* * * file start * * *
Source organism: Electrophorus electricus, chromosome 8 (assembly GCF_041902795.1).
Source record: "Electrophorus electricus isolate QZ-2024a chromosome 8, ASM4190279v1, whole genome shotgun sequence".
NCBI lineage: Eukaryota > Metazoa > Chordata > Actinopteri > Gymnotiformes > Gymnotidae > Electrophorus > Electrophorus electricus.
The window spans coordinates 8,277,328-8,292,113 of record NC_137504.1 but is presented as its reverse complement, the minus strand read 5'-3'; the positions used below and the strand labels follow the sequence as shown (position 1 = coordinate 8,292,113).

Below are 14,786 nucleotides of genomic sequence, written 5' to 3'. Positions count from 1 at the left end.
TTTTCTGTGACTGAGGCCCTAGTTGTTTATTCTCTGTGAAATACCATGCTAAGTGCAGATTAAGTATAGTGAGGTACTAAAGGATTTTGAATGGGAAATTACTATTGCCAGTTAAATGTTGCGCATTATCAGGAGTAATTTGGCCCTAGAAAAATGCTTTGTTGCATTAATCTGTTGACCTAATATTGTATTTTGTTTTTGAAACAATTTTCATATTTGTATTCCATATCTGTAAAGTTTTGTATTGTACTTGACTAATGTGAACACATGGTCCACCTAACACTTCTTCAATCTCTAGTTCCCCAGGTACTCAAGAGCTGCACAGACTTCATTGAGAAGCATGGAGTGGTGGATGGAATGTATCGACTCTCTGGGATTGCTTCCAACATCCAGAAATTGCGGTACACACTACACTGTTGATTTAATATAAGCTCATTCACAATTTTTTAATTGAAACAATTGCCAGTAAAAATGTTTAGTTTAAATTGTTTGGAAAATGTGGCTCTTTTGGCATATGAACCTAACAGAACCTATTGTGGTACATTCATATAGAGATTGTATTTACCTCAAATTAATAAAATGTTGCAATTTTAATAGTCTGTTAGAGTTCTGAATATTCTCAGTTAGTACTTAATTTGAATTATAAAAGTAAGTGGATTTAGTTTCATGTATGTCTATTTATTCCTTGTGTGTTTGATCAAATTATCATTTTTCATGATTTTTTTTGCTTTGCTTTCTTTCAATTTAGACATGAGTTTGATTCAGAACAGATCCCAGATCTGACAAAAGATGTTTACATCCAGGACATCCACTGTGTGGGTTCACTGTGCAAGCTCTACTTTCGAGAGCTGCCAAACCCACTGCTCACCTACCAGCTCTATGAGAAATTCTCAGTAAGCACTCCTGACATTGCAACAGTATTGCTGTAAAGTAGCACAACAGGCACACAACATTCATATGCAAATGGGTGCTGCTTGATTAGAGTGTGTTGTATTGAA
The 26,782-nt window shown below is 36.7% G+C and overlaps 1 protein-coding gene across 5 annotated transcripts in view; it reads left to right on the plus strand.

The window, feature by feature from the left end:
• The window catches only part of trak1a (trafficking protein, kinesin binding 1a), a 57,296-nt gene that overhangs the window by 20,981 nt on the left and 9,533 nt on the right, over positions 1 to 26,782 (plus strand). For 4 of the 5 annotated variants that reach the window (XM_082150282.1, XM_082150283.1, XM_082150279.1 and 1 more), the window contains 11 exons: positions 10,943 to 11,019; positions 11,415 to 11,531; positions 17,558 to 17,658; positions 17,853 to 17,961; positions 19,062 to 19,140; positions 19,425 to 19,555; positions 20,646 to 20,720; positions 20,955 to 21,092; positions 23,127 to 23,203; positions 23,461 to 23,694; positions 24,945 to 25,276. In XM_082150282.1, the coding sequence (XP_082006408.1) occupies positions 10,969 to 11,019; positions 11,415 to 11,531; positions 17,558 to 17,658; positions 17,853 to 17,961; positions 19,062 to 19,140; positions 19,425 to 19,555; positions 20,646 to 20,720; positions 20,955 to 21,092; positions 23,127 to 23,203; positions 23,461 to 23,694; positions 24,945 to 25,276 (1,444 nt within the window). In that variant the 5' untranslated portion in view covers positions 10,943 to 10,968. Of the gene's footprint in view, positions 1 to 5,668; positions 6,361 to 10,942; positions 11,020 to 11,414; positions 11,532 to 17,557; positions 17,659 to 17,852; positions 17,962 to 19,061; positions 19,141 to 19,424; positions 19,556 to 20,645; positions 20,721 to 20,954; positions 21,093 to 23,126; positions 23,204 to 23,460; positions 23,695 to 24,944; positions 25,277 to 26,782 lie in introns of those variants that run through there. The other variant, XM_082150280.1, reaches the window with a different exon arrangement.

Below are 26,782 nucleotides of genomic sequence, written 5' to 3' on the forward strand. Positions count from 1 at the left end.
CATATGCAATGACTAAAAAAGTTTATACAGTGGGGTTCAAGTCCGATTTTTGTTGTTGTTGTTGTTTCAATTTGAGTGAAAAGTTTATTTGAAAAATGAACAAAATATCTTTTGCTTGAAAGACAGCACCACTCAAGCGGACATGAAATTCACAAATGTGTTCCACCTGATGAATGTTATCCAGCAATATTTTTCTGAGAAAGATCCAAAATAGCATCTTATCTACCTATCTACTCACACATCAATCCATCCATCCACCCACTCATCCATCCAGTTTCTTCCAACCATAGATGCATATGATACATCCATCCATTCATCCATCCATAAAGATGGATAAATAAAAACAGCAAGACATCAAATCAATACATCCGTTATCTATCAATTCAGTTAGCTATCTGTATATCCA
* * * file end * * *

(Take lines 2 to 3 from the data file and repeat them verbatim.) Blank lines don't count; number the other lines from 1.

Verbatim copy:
Source record: "Electrophorus electricus isolate QZ-2024a chromosome 8, ASM4190279v1, whole genome shotgun sequence".
NCBI lineage: Eukaryota > Metazoa > Chordata > Actinopteri > Gymnotiformes > Gymnotidae > Electrophorus > Electrophorus electricus.